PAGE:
Thursday, January 25, 2007

Halfway Through the Bantams' Book List

So far this year the Bantams [5th and 2nd grade] and I have read together (that means me reading aloud while they color or build with Magnetix):

Walk the World's Rim (this was a slow starter that we ended up liking; Bantam 11 wrote about it for writing class here and here. On a scale of 1 to 5, they both gave it a 5, and it was Bantam7's favorite Read-Aloud.)

The Witch of Blackbird Pond (I really enjoyed this story about a girl from Barbados, now orphaned, coming to live with her Puritan relatives in New England; Bantam7 gave it a 3, and Bantam11, a 4. I think they'd have given it higher marks if the main character weren't a girl.)

Johnny Tremain (I'm so sorry that we listened to this one on tape; it made it pretty disjointed for the Bantams. I have always loved this book; they both gave it a 3.)

Moccasin Trail (the boys enjoyed this one, but were disappointed by the ending. They both gave it a 5 though, and Bantam11 picked it as his favorite Read-Aloud so far. I'm going to write a separate post on it soon.)

They read the following books to themselves. I asked them to rate each one on a scale of 1 to 5, 5 being a really good book. The first number is Bantam7's rating; the second, Bantam11's:

Om-Kas-Toe 5, 5
Pocahontas and the Strangers 5, 5 (Bantam7's favorite) (Bantam11's descriptive essay is here)
The Matchlock Gun 3, 2
The Cabin Faced West 4, 3
What's the Big Idea, Ben Franklin? 5, 3 (Bantam7's other favorite)
Phoebe the Spy 5, 4
And Then What Happened, Paul Revere? 4, 4
The Sign of the Beaver 4, 4
The Lewis and Clark Expedition 4, 2

Bantam11, but not Bantam7, read:

By the Great Horn Spoon! (his favorite reader; he LOVED this book and gave it a 5)
Freedom Train (he gives it a 4)

Bantam7 really balked at the smallish print of By the Great Horn Spoon!, so I let him have a break from the chapter books. He was keeping up magnificently for a 7-year-old, but I didn't want to burn him out. So he read several a day of the short, simple biographies and stories in History Stories for Children (which he gives a 4). Right now he's reading or re-reading all the skinny little American History books we have, like Abe Lincon's Hat, The Statue of Liberty, Meet Ben Franklin, If You Grew Up With George Washington, etc.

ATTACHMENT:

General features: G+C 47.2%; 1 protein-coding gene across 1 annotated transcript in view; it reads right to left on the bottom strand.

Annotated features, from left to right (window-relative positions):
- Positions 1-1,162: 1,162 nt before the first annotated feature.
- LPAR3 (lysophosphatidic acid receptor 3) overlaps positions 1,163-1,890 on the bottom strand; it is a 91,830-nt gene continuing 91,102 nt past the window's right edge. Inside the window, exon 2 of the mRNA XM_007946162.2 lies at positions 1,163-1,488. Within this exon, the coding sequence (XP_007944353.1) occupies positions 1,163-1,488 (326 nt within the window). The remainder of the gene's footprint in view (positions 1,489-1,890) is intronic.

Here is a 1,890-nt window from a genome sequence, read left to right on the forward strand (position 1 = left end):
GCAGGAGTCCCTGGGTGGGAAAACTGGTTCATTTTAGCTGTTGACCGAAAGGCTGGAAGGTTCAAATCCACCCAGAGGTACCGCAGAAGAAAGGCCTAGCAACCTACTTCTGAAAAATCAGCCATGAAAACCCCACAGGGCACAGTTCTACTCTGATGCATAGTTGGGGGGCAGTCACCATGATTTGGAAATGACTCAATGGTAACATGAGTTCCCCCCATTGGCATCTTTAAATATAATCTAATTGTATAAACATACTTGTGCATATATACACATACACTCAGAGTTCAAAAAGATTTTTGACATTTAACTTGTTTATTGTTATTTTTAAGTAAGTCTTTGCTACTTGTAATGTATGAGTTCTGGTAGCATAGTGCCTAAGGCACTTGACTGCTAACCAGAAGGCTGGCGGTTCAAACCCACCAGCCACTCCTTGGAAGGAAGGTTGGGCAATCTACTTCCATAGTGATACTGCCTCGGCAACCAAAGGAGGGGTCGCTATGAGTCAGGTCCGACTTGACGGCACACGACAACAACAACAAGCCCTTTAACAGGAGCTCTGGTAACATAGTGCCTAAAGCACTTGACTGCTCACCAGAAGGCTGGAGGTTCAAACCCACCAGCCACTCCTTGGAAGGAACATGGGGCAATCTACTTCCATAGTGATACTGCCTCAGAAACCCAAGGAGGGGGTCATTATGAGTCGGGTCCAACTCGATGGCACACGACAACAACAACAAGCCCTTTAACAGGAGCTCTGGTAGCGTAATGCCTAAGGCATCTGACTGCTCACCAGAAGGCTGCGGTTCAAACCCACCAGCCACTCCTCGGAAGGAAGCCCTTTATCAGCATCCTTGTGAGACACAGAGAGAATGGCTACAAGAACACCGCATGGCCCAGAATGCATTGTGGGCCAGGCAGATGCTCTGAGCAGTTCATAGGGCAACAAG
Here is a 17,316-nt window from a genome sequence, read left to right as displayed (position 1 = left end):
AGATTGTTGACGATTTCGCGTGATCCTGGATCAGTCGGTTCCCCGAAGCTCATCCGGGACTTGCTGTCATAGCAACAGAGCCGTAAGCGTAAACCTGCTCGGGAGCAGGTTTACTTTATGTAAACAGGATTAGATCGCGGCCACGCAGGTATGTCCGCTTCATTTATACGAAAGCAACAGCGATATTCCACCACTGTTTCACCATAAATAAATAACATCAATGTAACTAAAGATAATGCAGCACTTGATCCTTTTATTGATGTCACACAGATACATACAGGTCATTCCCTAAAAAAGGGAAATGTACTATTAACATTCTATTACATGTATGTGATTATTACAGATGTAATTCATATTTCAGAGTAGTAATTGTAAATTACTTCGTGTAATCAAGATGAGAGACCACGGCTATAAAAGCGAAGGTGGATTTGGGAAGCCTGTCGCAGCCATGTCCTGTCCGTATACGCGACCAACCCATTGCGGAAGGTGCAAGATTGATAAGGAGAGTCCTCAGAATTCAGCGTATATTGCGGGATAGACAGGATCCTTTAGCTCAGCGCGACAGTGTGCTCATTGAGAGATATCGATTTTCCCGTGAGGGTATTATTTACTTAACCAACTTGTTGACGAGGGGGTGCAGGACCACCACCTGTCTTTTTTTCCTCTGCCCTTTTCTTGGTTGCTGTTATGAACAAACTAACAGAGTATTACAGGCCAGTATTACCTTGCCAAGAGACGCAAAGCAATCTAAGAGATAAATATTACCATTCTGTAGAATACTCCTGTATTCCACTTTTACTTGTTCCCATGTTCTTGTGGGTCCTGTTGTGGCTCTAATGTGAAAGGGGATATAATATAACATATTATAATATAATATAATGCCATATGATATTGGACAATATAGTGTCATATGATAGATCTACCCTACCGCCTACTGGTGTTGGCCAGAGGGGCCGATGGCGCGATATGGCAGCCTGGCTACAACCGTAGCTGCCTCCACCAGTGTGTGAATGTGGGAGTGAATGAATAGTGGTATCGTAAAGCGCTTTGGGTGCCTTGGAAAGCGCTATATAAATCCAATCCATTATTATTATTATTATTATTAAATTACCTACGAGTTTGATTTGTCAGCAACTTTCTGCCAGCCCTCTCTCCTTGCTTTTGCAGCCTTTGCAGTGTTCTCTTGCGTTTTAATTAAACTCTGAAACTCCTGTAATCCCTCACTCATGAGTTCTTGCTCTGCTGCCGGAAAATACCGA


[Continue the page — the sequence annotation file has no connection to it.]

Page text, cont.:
They both enjoyed the exercise of evaluating these books on the 1-5 scale!

Not to be outdone, Chicklet4, began ticking off her favorite movies and giving them each a number, in imitation: "Bambi...1;, Nutcracker. Let me see. Bambi....1, Nutcracker...4...." (I should have tried to get her to tell me her favorite books, but then someone offered to put her down for her rest-time, and of course, I wasn't going to refuse!)

And that concludes this mid-year homeschooling series of posts. I thought about a "typical day" post, but the truth is, there have been no typical days since sometime before Thanksgiving, I think. We've just been getting it all in, somehow, before we go to bed, or catching up a little, the next day, if we don't.

Now...any questions?


Sherry said...

Yes. My seven year old doesn't like to read anything except the easy readers. She's my seventh child, and I don't think I've ever experienced this before. I was looking at the list of books your seven year old read by himself, and I thought I could never get Betsy-Bee through those.

Voracious reader that I am, I'm not sure what to do with her. What I've been doing is assigning her books and and stories at the level that shelikes to read, but I think she needs a challenge. She can read the words, but . . . Do you have the boys narrate back to you after they read?

At A Hen's Pace said...


On good days--yes. Often enough to know that their comprehension is there. But not as often as would be good for them. I'm afraid I often don't have the patience. (sigh)

On the Read-Alouds, my 7 year old gets the gist more than the details, but when he reads to himself, his narrations become very detailed. None of my older three were reading at his level either, at 7!